December 16, 2018
Garrison Keillor returns to Crooner’s with singer Christine DiGiallonardo & pianist Richard Dworsky. Shows at 5:00 p.m. and 8:00 p.m.
New York, NY
December 2, 2018
A mini Prairie Home reunion featuring Garrison Keillor, Rob Fisher, Fred Newman, and Heather Masse and Christine DiGiallonardo.
November 3, 2018
Garrison Keillor performs with duet partner Lynne Peterson and longtime collaborator & pianist Richard Dworsky.
5:00 p.m. and 8:00 p.m.
A live performance at the Brady Theater
Long Beach, CA
A live performance at the Carpenter Performing Arts Center
“You don’t believe” by William Blake. Public domain. (buy now)
You don’t believe — I won’t attempt to make ye.
You are asleep — I won’t attempt to wake ye.
Sleep on, sleep on, while in your pleasant dreams
Of reason you may drink of life’s clear streams
Reason and Newton, they are quite two things,
For so the swallow and the sparrow sings.
Reason says ‘Miracle’, Newton says ‘Doubt’.
Aye, that’s the way to make all Nature out:
Doubt, doubt, and don’t believe without experiment.
That is the very thing that Jesus meant
When he said: ‘Only believe.” Believe and try,
Try, try, and never mind the reason why.
It’s the birthday of poet Louise Bogan (books by this author), born in Livermore Falls, Maine (1897). She worked as poetry critic for The New Yorker for 38 years, and when she retired in 1969, she wrote to her friend and editor Ruth Limmer: “After 38 years; and seven years beyond normal retirement age. — I know that you are against such a move; but really, Ruth, I’ve had it. No more pronouncements on lousy verse. No more hidden competition. No more struggling not to be a square.” She died four months later.
Louise Bogan said: “I have no fancy idea about poetry. It’s not like embroidery or painting or silk. It doesn’t come to you on the wings of a dove. It’s something you have to work hard at.”
It’s the birthday of Apple co-founder Steve Wozniak, born in Sunnyvale, California in 1950. He always loved electronics. As a kid, he and his neighborhood friends would build all kinds of gadgets, including intercom systems running between their houses. He was working on computer-like projects by the age of 11, and his sixth-grade science project was a machine that played tic-tac-toe. He said: “I didn’t ever take a course, didn’t ever buy a book on how to do it. I just pieced it together in my own head.” He met Steve Jobs in 1970, when a mutual friend introduced them. They formed their own company in 1976 and called it Apple. “You didn’t have to have a real specific reason for choosing a name when you were a tiny little company of two people; you choose any name you want,” Wozniak said.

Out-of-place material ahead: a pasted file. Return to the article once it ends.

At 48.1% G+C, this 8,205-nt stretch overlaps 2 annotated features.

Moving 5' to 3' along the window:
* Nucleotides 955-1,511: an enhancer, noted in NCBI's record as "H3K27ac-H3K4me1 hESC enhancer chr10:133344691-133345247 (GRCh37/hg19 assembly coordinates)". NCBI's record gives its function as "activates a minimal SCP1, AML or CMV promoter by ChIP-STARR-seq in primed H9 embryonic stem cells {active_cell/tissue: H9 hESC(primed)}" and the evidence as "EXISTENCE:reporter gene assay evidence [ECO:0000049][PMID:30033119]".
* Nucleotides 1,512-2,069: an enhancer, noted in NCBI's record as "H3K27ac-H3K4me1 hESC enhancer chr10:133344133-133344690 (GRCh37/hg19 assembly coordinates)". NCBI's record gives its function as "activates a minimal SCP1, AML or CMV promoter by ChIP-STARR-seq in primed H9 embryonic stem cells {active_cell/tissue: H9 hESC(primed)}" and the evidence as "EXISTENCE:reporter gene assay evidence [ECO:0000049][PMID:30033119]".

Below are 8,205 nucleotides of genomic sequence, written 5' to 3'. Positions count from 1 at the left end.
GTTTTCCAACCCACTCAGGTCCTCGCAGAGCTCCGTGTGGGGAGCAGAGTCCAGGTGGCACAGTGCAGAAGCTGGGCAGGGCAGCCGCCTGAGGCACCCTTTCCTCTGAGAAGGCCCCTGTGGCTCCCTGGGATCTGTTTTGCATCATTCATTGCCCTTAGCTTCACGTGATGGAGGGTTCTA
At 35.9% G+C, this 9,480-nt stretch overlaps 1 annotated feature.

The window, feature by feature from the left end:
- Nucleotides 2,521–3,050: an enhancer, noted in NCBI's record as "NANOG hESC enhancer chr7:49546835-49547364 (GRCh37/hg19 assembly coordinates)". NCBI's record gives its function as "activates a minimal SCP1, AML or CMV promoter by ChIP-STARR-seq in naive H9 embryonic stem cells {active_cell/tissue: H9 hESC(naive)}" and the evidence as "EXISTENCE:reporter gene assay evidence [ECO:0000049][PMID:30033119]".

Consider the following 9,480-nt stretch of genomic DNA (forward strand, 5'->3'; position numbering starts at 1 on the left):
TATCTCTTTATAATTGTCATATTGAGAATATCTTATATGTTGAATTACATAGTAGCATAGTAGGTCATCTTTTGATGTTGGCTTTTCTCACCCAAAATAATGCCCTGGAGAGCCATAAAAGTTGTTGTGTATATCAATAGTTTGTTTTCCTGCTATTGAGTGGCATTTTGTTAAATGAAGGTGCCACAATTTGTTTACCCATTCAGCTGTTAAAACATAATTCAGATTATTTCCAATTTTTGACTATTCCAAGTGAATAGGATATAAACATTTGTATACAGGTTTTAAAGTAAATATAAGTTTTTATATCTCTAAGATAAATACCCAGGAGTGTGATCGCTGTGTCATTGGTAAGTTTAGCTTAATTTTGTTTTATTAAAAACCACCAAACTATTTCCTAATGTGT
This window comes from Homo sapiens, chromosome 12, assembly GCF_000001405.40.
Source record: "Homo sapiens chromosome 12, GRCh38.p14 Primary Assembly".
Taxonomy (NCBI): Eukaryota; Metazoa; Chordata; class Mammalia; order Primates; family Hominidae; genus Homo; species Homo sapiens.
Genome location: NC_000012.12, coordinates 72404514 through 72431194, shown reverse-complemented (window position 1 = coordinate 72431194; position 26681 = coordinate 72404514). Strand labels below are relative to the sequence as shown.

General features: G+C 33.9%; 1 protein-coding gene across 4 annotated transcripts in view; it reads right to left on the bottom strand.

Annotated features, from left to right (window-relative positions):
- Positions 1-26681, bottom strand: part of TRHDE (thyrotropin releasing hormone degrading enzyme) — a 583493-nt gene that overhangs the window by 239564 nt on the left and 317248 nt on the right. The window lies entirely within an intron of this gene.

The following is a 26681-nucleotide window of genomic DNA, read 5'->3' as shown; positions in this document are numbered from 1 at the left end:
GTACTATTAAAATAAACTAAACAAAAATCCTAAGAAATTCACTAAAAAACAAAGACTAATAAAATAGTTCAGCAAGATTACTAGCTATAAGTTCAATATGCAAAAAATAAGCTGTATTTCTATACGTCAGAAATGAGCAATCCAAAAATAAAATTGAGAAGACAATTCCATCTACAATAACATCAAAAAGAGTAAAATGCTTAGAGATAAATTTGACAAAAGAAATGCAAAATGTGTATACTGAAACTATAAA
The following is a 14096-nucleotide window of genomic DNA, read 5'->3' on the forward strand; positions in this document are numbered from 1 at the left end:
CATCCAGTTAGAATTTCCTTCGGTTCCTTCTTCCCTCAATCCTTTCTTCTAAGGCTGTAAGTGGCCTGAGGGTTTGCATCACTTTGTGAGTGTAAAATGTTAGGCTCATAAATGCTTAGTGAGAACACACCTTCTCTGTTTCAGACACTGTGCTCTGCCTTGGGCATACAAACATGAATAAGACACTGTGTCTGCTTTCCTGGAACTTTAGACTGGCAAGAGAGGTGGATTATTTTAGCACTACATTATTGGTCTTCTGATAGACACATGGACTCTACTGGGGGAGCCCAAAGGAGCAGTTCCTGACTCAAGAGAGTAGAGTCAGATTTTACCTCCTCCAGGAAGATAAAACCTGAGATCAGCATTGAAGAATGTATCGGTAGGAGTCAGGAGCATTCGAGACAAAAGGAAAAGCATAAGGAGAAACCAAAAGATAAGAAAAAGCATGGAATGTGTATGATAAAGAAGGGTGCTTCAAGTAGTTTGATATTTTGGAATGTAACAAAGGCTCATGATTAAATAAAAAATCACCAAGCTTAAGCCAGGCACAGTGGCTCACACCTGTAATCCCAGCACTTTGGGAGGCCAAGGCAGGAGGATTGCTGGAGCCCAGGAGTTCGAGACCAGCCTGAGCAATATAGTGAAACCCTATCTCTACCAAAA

The Apple 1 computer came about when Wozniak got the idea to pair a typewriter keyboard with a television. Jobs and Wozniak built it in Jobs’ bedroom and, later, when they ran out of room, in his garage. They hoped to sell 50 of them and if it didn’t work, Jobs told Wozniak, at least they could tell their grandkids that they’d had their own company for a while. Seven years later, Apple had a stock value of $985 million.
In 2006, Wozniak published his autobiography, titled iWoz: From Computer Geek to Cult Icon: How I Invented the Personal Computer, Co-Founded Apple, and Had Fun Doing It.
Today is the birthday of Alex Haley (books by this author), born in Ithaca, New York (1921). He’s best known as the author of Roots: The Saga of an American Family, which came out in 1976. It was a fictionalized history of seven generations of his family from Africa through slavery in the United States. He spent more than seven years doing research for it. And in order to imagine the slaves’ passage across the Atlantic Ocean, he booked a trip on a boat from West Africa and spent every day on the second level of the boat in a cramped bunk bed wearing only his underwear.